Feature

Boutiques We Love: Joy Hysteric

This is one buyer who refuses to quit – Joy Hysteric founder Mel Tan is preparing a meteoric comeback.

                                                                       Mel Tan of Joy Hysteric

What is the background to Joy Hysteric?

Joy Hysteric was founded back in 2004. I had been studying communications and working in various boutiques as a buyer and retail manager. I wanted to open my own fashion boutique on the Gold Coast and bring to my hometown high-end designer brands that weren’t available otherwise.

What have been some of the milestones in your career as a boutique owner?

I was the first to introduce a lot of high end designer brands to the Gold Coast and even Queensland back then. I always strived to be at the forefront of the market up there. I introduced eCommerce to the business in 2007 and was one of very few bricks and mortar retailers embracing online. I was utilising social media to promote the boutique on MySpace, way before Instagram came about.

What have been some of the challenges?

The global financial crisis pretty much killed my business. A lot of my clientele made their money through property development, being the Gold Coast, and almost overnight they disappeared. This came about at a time I had also signed a lease at a major shopping centre development – off the plan. This was by far the biggest mistake and challenge of my career. The developers never came through with their promises. Everyone in that centre went bankrupt or the national retailers moved out. This left basically me and a couple of other independents struggling to pay exorbitant rent with no neighbours or foot traffic. Our online sales saved us.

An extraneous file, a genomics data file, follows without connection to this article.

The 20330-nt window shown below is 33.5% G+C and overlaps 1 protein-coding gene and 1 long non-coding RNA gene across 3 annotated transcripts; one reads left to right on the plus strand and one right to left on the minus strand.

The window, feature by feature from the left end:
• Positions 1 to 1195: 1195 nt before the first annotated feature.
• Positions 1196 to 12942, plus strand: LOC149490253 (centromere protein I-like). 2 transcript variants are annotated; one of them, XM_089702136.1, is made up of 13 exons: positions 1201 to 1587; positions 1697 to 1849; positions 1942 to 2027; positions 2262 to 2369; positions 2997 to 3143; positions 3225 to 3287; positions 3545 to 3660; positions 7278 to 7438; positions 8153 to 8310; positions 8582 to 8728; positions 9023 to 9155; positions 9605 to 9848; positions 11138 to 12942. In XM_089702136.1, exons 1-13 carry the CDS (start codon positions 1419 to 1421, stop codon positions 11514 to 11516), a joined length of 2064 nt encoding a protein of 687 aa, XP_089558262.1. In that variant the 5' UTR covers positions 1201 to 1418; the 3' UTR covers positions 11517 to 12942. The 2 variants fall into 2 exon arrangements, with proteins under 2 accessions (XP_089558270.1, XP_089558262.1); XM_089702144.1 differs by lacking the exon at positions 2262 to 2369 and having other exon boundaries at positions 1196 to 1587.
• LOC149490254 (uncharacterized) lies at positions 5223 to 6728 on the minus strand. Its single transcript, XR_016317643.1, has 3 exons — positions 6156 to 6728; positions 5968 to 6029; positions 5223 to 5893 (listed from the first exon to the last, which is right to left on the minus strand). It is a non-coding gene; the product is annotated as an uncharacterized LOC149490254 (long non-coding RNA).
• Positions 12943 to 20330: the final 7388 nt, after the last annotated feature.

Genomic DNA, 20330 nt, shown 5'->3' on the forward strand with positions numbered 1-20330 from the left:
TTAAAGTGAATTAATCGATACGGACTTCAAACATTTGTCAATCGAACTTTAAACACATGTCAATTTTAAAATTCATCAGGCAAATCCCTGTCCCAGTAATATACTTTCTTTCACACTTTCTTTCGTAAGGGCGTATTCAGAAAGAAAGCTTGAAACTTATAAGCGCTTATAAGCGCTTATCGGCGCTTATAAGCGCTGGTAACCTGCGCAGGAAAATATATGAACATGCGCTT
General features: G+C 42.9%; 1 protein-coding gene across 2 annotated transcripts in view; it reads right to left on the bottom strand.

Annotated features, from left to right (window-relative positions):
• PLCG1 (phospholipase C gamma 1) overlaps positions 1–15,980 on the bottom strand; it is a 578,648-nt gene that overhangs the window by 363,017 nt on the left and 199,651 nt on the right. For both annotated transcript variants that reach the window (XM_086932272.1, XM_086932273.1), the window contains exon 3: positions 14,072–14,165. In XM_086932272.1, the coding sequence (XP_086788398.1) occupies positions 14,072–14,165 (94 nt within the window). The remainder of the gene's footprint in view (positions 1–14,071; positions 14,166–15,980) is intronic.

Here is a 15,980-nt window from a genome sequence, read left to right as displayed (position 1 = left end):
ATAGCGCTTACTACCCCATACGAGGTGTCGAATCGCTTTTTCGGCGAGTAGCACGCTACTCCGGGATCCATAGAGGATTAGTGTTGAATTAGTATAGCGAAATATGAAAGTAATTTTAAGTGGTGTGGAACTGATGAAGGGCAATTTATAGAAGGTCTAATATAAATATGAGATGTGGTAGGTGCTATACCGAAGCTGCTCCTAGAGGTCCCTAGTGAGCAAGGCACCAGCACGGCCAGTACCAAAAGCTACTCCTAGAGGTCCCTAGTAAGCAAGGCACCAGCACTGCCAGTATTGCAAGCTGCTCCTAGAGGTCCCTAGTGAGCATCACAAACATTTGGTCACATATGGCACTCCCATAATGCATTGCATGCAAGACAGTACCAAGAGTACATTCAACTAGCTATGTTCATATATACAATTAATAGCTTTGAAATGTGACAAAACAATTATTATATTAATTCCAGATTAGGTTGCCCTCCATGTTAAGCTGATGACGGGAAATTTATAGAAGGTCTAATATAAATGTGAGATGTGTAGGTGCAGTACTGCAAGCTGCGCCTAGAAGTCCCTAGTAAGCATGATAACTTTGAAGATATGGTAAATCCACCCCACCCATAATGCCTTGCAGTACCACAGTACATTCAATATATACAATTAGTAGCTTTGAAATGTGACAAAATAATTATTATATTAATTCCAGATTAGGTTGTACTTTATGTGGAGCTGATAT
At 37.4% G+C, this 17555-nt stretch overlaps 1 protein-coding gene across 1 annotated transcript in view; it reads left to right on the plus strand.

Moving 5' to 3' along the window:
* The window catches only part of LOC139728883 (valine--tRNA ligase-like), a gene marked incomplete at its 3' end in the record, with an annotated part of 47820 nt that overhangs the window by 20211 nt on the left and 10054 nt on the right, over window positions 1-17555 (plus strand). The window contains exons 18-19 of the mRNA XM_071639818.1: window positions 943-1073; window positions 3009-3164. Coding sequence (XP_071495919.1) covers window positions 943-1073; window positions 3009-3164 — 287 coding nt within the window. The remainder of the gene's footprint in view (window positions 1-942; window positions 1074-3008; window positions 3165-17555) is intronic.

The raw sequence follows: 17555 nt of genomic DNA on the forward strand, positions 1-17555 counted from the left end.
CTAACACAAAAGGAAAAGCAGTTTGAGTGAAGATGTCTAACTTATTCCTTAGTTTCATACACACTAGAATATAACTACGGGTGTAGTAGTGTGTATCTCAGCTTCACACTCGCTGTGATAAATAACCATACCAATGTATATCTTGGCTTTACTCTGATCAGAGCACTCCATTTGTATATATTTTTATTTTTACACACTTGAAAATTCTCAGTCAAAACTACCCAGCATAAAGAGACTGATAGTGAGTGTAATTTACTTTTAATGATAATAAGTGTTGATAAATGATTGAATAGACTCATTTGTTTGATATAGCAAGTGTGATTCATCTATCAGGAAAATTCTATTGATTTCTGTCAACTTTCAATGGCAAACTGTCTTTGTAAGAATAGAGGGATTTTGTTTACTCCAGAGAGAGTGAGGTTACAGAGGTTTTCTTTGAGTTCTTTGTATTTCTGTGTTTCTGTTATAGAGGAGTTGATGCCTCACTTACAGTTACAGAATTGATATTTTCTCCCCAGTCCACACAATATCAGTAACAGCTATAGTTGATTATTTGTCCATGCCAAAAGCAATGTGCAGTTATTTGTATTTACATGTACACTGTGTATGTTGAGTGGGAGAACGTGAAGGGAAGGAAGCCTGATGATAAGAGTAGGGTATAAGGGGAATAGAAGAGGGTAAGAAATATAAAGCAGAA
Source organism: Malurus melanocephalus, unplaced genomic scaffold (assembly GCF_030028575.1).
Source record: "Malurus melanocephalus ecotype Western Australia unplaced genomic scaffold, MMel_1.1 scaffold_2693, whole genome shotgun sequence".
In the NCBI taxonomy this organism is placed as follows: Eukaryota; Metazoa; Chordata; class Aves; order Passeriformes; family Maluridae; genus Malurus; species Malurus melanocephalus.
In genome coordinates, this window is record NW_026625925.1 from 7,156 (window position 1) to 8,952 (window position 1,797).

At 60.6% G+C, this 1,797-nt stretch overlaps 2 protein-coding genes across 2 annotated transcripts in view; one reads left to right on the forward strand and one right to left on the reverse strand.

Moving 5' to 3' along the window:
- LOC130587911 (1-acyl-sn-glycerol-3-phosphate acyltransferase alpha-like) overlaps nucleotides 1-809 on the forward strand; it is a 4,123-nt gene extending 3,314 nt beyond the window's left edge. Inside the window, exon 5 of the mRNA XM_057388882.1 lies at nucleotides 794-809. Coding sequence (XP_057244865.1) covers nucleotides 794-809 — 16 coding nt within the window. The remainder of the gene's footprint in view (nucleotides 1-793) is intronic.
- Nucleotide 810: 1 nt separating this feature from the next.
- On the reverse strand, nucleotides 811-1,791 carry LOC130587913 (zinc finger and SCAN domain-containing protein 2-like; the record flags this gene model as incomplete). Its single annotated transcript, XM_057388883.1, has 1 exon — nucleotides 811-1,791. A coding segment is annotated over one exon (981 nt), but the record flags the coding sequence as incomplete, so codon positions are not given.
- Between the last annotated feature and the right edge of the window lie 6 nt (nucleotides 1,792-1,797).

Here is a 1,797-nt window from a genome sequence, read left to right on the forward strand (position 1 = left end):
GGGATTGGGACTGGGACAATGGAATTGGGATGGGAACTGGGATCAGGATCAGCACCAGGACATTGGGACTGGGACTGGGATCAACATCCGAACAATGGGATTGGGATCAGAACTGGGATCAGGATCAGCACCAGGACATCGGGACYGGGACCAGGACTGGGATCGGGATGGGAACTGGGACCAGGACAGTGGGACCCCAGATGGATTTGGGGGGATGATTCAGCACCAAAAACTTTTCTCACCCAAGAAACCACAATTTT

What was another hurdle?

Another challenge was my location; I always felt that my buying was a little bit outside of my Gold Coast customer base. Apart from my longstanding regulars, a majority of our sales came from Sydney and Melbourne or even overseas. The locals didn’t quite get it. It either wasn’t ‘resort’ enough or ‘tight’ enough. When I would try to compromise my buying to suit, it showed. I personally wasn’t into it and our offering became confused and conflicted. Hence why online surpassed in store sales over the years.

When my mother passed away two years ago, that cemented my decision to close the last bricks and mortar store almost immediately. I was no longer inspired and felt trapped on the Gold Coast, particularly it was difficult to imagine operating the store without my biggest support as good staff (another challenge) was always difficult to find.

What makes a successful boutique?

Keeping up with the ever-changing market and embracing it rather than fearing it. Also enforcing your own direction so that you are unique and not just another boutique doing a carbon copy of the next. Obviously great customer service has always been key. But unfortunately these days everyone’s a keyboard warrior with social media. Sometimes no matter how nice or helpful or flexible you are with a disgruntled customer, their personal opinion or misunderstanding of your policies can mean some nasty stuff gets put online about your business. So in saying that, I would ensure you be on your A game when it comes to social media feedback and community management.